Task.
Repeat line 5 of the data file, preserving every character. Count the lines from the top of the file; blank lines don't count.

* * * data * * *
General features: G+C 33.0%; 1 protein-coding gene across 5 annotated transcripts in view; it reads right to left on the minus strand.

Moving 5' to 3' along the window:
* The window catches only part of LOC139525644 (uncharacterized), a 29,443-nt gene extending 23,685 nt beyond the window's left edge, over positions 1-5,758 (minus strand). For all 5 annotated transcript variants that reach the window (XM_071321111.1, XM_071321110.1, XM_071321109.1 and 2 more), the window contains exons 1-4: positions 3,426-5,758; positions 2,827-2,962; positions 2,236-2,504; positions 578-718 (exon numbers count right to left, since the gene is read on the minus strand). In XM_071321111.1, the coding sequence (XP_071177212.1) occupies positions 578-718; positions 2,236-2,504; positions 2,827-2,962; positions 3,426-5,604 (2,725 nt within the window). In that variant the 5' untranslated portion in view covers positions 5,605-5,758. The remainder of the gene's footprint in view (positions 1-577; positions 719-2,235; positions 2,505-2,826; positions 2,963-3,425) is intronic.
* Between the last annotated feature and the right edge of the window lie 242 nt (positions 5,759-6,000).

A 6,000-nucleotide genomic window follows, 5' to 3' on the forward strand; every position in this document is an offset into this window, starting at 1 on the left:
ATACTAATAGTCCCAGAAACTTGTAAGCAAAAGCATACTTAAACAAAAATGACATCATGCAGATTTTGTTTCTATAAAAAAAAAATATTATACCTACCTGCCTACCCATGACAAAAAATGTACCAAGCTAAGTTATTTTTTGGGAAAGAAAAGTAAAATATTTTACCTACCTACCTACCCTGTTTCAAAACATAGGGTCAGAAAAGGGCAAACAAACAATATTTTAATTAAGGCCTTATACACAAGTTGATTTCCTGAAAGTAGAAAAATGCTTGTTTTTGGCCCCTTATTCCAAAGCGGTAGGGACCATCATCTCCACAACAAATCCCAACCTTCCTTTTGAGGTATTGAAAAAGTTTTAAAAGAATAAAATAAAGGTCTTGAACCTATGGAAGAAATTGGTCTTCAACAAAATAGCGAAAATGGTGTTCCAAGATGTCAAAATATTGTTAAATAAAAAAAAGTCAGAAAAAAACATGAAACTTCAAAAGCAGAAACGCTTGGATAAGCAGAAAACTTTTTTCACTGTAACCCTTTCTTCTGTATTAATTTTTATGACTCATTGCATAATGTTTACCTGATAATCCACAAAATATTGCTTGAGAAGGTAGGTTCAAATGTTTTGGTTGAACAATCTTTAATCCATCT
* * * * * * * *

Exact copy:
A 6,000-nucleotide genomic window follows, 5' to 3' on the forward strand; every position in this document is an offset into this window, starting at 1 on the left: